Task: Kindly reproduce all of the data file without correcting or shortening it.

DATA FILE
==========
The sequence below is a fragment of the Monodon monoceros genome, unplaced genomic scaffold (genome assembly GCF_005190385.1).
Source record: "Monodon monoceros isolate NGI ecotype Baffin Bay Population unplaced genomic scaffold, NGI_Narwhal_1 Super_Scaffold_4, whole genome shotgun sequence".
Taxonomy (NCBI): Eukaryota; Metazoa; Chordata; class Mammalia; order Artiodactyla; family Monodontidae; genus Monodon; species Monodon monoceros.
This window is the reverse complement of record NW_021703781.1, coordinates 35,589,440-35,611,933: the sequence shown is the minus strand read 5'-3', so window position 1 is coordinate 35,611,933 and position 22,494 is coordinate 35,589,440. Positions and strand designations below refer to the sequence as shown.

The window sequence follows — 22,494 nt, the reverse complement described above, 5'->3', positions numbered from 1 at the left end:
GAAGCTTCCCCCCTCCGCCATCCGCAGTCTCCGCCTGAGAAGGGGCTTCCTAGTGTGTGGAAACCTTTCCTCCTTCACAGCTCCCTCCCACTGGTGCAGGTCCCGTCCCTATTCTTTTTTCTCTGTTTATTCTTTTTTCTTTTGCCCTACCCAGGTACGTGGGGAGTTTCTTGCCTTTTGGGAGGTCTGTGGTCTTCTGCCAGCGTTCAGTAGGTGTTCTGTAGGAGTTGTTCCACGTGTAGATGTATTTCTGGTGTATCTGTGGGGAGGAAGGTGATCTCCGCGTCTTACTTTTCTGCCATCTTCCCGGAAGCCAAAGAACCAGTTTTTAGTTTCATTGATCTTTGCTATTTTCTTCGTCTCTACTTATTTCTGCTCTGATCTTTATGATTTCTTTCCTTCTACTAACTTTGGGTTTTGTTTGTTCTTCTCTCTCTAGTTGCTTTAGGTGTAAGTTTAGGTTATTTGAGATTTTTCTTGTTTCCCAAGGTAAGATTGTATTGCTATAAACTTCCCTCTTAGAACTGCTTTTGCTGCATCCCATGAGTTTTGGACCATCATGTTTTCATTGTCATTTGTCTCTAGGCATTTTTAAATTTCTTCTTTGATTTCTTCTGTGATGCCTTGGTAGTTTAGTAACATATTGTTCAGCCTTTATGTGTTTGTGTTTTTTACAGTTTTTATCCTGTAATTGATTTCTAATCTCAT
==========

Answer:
The sequence below is a fragment of the Monodon monoceros genome, unplaced genomic scaffold (genome assembly GCF_005190385.1).
Source record: "Monodon monoceros isolate NGI ecotype Baffin Bay Population unplaced genomic scaffold, NGI_Narwhal_1 Super_Scaffold_4, whole genome shotgun sequence".
Taxonomy (NCBI): Eukaryota; Metazoa; Chordata; class Mammalia; order Artiodactyla; family Monodontidae; genus Monodon; species Monodon monoceros.
This window is the reverse complement of record NW_021703781.1, coordinates 35,589,440-35,611,933: the sequence shown is the minus strand read 5'-3', so window position 1 is coordinate 35,611,933 and position 22,494 is coordinate 35,589,440. Positions and strand designations below refer to the sequence as shown.

The window sequence follows — 22,494 nt, the reverse complement described above, 5'->3', positions numbered from 1 at the left end:
GAAGCTTCCCCCCTCCGCCATCCGCAGTCTCCGCCTGAGAAGGGGCTTCCTAGTGTGTGGAAACCTTTCCTCCTTCACAGCTCCCTCCCACTGGTGCAGGTCCCGTCCCTATTCTTTTTTCTCTGTTTATTCTTTTTTCTTTTGCCCTACCCAGGTACGTGGGGAGTTTCTTGCCTTTTGGGAGGTCTGTGGTCTTCTGCCAGCGTTCAGTAGGTGTTCTGTAGGAGTTGTTCCACGTGTAGATGTATTTCTGGTGTATCTGTGGGGAGGAAGGTGATCTCCGCGTCTTACTTTTCTGCCATCTTCCCGGAAGCCAAAGAACCAGTTTTTAGTTTCATTGATCTTTGCTATTTTCTTCGTCTCTACTTATTTCTGCTCTGATCTTTATGATTTCTTTCCTTCTACTAACTTTGGGTTTTGTTTGTTCTTCTCTCTCTAGTTGCTTTAGGTGTAAGTTTAGGTTATTTGAGATTTTTCTTGTTTCCCAAGGTAAGATTGTATTGCTATAAACTTCCCTCTTAGAACTGCTTTTGCTGCATCCCATGAGTTTTGGACCATCATGTTTTCATTGTCATTTGTCTCTAGGCATTTTTAAATTTCTTCTTTGATTTCTTCTGTGATGCCTTGGTAGTTTAGTAACATATTGTTCAGCCTTTATGTGTTTGTGTTTTTTACAGTTTTTATCCTGTAATTGATTTCTAATCTCAT